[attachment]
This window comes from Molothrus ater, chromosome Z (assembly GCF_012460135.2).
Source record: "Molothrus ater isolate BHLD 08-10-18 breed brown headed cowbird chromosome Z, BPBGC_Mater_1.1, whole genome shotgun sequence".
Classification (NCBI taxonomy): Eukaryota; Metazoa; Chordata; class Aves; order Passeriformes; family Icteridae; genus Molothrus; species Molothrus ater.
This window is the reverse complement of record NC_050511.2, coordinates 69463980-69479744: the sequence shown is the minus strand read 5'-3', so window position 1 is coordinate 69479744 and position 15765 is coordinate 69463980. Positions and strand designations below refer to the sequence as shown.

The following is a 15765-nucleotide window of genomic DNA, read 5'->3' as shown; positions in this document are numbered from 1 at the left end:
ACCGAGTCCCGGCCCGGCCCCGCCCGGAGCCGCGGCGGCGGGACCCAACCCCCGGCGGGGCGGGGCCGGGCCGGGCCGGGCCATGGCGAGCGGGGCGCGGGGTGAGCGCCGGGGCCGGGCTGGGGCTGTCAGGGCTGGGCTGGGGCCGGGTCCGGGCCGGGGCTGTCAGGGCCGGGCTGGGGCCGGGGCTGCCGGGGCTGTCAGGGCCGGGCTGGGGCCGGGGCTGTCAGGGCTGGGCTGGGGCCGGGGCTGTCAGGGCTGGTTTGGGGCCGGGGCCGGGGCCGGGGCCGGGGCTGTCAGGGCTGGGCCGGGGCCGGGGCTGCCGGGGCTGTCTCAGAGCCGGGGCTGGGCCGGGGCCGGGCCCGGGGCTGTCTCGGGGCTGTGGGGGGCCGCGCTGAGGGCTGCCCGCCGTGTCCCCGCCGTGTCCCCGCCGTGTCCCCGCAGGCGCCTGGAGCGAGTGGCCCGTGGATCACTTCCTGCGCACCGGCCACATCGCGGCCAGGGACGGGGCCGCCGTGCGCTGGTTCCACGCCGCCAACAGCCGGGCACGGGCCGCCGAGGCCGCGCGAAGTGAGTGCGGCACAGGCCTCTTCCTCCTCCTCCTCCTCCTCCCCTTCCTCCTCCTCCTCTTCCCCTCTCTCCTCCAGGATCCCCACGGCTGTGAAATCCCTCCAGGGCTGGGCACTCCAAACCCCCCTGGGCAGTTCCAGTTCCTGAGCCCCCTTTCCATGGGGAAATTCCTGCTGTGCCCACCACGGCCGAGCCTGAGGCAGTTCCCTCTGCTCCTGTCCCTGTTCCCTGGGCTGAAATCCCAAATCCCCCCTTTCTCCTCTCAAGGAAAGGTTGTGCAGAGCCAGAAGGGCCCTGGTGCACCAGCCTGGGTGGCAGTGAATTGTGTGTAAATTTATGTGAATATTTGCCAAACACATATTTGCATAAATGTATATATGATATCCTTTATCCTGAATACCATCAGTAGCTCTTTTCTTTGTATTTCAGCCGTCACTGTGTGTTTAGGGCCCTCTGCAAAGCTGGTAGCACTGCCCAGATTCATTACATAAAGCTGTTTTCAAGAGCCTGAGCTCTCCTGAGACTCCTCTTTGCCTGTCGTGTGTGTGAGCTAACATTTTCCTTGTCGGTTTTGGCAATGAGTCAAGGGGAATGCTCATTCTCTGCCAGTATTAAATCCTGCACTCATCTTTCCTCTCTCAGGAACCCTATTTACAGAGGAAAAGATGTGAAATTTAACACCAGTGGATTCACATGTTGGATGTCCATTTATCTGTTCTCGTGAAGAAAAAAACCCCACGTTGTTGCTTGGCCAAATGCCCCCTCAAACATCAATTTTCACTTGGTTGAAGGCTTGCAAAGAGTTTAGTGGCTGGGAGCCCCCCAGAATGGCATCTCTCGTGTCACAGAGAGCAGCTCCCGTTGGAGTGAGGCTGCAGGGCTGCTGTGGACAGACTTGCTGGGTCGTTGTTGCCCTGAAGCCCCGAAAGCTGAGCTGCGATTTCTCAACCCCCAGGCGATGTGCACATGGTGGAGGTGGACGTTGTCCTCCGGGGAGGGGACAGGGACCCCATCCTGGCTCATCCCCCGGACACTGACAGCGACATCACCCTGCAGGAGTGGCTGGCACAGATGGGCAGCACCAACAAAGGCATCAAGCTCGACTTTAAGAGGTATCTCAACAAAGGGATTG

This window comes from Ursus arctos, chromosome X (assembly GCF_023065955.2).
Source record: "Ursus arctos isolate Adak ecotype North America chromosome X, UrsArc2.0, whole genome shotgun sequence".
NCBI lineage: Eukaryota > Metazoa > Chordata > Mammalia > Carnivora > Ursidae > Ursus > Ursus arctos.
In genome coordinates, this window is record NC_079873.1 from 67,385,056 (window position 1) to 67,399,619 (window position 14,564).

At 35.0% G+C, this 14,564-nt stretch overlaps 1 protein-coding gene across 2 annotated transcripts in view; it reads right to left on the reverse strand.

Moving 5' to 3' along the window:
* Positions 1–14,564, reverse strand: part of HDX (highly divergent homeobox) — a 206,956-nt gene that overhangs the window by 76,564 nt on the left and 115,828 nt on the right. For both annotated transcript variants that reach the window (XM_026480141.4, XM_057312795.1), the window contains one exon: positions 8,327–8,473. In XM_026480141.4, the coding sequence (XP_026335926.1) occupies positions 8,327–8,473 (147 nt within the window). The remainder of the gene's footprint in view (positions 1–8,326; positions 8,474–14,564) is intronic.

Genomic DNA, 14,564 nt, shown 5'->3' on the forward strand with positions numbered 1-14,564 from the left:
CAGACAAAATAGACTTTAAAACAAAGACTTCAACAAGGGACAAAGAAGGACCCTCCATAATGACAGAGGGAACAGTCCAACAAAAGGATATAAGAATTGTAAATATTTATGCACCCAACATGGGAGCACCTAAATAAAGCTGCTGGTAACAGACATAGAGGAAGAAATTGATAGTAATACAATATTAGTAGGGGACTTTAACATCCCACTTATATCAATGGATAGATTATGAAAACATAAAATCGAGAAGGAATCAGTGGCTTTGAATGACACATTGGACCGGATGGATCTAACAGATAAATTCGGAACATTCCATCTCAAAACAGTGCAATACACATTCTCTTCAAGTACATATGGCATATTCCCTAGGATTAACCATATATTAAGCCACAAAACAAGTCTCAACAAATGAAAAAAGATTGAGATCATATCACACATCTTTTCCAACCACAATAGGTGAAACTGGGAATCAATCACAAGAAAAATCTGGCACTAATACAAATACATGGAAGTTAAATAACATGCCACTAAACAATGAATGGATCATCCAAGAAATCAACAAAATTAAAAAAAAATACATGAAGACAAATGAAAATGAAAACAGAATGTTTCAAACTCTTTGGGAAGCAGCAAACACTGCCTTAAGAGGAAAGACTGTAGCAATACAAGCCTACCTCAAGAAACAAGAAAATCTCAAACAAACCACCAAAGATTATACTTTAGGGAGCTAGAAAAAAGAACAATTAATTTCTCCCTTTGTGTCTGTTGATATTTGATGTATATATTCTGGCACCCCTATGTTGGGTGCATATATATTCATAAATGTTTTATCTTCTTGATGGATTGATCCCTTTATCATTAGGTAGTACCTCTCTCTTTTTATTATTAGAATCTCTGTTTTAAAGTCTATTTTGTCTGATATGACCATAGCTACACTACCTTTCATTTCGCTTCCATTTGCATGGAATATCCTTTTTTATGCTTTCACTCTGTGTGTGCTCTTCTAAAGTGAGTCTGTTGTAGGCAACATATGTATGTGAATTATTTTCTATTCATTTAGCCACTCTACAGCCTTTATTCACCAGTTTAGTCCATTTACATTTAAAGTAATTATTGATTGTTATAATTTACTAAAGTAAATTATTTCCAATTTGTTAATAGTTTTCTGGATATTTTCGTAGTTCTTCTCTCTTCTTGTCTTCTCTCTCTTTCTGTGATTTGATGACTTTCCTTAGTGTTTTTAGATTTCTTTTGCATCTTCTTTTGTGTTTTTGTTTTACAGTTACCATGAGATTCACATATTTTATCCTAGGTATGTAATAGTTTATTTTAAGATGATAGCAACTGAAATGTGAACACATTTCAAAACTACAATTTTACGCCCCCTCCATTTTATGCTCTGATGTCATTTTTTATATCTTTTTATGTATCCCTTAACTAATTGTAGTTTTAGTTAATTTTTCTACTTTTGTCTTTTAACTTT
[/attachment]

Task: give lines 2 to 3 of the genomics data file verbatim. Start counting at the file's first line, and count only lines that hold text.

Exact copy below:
Source record: "Molothrus ater isolate BHLD 08-10-18 breed brown headed cowbird chromosome Z, BPBGC_Mater_1.1, whole genome shotgun sequence".
Classification (NCBI taxonomy): Eukaryota; Metazoa; Chordata; class Aves; order Passeriformes; family Icteridae; genus Molothrus; species Molothrus ater.